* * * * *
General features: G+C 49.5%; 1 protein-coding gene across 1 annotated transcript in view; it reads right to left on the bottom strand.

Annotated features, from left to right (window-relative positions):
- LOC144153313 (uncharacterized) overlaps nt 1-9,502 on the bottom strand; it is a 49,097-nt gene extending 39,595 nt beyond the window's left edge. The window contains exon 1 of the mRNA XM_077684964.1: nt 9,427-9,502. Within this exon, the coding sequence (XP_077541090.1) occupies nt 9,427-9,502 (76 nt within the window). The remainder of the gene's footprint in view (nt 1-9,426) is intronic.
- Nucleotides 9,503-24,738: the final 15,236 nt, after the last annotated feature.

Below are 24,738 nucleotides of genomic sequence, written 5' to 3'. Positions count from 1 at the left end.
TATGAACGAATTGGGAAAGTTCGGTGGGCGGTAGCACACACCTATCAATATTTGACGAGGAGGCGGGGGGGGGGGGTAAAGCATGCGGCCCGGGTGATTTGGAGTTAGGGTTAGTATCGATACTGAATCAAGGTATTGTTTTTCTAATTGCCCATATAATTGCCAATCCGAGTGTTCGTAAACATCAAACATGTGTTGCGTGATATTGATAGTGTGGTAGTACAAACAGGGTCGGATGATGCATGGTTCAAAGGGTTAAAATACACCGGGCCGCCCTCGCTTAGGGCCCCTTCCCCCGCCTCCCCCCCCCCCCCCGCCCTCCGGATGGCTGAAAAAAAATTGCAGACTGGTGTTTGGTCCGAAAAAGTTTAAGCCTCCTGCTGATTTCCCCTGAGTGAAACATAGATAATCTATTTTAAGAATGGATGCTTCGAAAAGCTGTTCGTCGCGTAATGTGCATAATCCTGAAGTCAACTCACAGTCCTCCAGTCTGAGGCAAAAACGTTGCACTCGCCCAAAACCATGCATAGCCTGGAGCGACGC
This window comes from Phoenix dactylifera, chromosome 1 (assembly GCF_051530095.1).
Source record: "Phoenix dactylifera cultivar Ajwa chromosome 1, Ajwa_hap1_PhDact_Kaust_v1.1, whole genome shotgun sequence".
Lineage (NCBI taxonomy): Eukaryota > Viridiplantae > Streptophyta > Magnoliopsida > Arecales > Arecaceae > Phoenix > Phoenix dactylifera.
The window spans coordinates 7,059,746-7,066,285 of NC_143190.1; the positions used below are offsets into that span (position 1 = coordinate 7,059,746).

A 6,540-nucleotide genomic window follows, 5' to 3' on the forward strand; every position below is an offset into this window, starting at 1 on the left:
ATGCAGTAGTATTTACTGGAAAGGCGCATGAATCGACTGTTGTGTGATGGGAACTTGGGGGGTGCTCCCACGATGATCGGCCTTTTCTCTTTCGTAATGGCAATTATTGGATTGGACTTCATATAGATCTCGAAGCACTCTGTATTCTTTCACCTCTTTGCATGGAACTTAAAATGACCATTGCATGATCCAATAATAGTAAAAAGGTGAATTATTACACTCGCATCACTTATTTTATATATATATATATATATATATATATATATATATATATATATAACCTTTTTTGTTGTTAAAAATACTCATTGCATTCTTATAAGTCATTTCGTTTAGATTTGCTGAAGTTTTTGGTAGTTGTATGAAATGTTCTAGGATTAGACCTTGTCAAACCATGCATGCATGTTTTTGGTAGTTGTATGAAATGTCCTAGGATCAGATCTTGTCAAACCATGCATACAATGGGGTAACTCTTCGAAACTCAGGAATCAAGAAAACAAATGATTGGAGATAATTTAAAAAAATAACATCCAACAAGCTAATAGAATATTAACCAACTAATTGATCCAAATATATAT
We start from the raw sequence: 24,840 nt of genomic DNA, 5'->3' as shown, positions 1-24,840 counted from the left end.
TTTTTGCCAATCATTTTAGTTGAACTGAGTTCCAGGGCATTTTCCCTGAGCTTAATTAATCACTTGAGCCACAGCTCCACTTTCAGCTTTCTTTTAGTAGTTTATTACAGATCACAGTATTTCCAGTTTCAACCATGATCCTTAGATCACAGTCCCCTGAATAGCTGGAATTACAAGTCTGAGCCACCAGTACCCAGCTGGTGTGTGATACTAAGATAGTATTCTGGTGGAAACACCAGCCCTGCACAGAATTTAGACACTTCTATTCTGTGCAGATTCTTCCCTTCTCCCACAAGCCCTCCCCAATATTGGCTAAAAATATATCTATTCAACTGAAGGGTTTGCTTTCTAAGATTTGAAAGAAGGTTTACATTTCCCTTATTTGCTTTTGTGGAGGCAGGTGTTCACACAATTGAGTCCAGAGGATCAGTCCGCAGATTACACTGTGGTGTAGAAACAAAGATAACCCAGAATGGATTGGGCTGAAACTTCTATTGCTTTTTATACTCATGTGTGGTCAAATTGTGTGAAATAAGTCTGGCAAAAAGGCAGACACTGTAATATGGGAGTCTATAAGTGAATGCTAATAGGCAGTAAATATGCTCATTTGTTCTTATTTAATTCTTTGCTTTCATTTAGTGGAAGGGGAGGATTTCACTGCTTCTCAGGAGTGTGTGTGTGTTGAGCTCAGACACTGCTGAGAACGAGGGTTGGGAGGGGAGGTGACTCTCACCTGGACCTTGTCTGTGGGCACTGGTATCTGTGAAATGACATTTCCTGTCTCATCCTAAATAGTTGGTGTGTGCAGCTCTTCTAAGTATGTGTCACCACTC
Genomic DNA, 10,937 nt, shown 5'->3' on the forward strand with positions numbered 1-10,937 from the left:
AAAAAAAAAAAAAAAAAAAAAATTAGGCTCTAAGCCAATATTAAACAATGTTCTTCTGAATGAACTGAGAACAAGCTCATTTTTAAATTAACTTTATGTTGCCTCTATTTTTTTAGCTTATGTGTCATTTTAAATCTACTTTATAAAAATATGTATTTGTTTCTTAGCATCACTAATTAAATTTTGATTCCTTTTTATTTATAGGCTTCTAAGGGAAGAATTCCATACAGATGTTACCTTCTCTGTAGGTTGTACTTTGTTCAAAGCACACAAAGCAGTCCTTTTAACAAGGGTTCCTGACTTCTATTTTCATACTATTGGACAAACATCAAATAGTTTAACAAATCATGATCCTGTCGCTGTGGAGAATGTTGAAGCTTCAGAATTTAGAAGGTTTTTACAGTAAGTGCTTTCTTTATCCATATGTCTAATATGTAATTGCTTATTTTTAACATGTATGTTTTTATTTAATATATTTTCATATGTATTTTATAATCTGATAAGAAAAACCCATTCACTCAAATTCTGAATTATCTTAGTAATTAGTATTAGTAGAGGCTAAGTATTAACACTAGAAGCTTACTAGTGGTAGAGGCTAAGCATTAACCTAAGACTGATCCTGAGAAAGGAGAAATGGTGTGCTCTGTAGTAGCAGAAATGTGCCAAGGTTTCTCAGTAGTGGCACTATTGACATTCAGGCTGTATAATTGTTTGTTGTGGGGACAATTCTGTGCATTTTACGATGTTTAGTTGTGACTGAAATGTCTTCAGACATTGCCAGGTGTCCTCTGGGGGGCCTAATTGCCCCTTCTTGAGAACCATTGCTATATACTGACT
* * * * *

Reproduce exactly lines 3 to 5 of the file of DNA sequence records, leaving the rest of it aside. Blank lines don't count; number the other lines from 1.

- LOC144153313 (uncharacterized) overlaps nt 1-9,502 on the bottom strand; it is a 49,097-nt gene extending 39,595 nt beyond the window's left edge. The window contains exon 1 of the mRNA XM_077684964.1: nt 9,427-9,502. Within this exon, the coding sequence (XP_077541090.1) occupies nt 9,427-9,502 (76 nt within the window). The remainder of the gene's footprint in view (nt 1-9,426) is intronic.
- Nucleotides 9,503-24,738: the final 15,236 nt, after the last annotated feature.

Below are 24,738 nucleotides of genomic sequence, written 5' to 3'. Positions count from 1 at the left end.